“What sets Bryant apart is that there is always a focus on the business aspect of things, in a much more practical sense than just repeating concepts from a textbook, combined with close interaction with faculty,” says Varin.
How does this combination work? With this innovative model, each group is free to approach the real-world project in their own way. Faculty who are experts in their field personalize the students’ learning, which in this course centers on how to make an impact with data.
“Taking the data, then empathizing with everyone involved [...] really helped us get the best possible recommendations for PCHC.”
“Our faculty are very involved, and encourage students to take their analysis to the nth degree and come up with something that no one knew was in the data, a finding that would be valuable for an organization such as PCHC,” said Varin.
But a key finding isn’t enough, faculty also tell the students. “Everyone only cares so much about the numbers – it's more about, 'How is this going to impact your operations?'” said accounting major Sofia Oakes '22, citing a key takeaway she learned in the course.
“Taking the data, then empathizing with everyone involved — the patients, the staff — and putting those together, the quantitative and the qualitative, really helped us get the best possible recommendations for PCHC,” explained Josephine Schofield '22, a management major and Oakes' teammate in the competition.
Oakes mentioned that the design thinking skills they learned in IDEA were also beneficial. One of the only programs of its kind in the country, IDEA is a 3-day “bootcamp” that all first-year students take. It teaches an innovation process driven by empathy that is used by top companies around the world. “Bryant does a great job of setting us up for projects like these throughout the curriculum,” Schofield said.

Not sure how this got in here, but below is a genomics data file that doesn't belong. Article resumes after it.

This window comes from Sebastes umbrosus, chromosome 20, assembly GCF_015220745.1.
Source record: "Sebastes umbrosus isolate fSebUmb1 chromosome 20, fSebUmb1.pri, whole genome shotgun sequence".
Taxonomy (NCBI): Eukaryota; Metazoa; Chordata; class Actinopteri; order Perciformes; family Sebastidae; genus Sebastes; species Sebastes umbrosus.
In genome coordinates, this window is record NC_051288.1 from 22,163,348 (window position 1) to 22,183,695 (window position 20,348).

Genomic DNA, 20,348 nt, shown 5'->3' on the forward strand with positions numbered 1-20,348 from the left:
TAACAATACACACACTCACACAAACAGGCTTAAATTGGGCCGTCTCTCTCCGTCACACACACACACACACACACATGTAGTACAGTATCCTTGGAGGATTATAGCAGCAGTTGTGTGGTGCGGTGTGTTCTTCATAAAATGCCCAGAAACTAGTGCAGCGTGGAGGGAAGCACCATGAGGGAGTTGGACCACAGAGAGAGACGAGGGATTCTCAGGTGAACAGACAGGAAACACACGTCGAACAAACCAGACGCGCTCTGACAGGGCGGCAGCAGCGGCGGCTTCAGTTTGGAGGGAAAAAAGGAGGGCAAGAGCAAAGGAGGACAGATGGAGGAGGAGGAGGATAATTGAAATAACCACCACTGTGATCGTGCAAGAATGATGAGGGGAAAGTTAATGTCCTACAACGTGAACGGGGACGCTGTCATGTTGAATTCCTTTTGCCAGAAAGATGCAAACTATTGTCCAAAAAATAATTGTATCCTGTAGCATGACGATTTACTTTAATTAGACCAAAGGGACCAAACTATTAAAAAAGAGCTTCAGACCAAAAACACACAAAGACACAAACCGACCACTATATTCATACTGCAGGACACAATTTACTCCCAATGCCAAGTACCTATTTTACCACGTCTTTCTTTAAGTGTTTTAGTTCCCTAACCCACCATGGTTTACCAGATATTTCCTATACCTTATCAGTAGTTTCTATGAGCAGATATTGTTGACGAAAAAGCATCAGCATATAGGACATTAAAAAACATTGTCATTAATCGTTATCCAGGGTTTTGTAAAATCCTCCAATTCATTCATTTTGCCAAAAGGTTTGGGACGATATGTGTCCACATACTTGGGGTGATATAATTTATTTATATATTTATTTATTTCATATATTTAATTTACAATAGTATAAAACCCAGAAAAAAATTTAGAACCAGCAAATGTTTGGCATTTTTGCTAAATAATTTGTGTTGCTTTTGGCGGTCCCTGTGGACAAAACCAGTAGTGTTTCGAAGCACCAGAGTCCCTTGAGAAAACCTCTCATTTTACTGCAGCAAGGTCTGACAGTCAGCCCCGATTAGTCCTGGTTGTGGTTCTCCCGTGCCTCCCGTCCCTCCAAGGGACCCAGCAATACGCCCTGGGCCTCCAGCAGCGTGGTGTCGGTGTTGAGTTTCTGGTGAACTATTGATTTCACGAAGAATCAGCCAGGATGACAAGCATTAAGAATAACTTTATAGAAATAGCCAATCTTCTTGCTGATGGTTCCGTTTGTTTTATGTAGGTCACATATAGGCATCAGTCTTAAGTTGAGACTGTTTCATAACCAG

Prepared to make an impact: a win-win
The real-world nature of the competition takes learning to a whole new level, which is one reason why real-world preparedness, a hallmark of a Bryant education, is woven throughout the curriculum at Bryant. Another reason: career preparation.
“You can intellectualize the idea, but it really is driven home when you see it for real for the first time, and you have to wrestle with it. And that’s something that also makes students better prepared to go out in the workforce,” said Varin.
“As a former hiring manager, I’ve met many candidates who weren’t able to make that leap, from something academic to the real world application of it. [...] Our students are able to cross that chasm.”
Through presentations that rely on mastery of real-world skills, the course helps bridge the knowledge-experience gap for students.
“As a former hiring manager, I’ve met many candidates who weren’t able to make that leap from something academic to the real-world application of it," said Varin. “In contrast, I think this has always been a strong point for Bryant. Our students are able to cross that chasm.”
And that's a win for PCHC and the community they serve as well. “It's harder than ever to connect with patients. We're looking for every opportunity available to identify the patients that need most help, and this is a great tool to have in our toolkit,” said McGuire.
Fall 2020 Competition Results
- Winning Team (Michele Varin, M.S., Lecturer of ISA): Jake Anderson, Tyler Bartlett, Natalie Epp, Kyle McPherson, Denisse Peralta Medina, Ryan Wood
- Runners-up (F. Varin, Lecturer): Michaela Freddo, Olivia Lemire, Sofia Oakes, Josephine Schofield, Madison Trpcic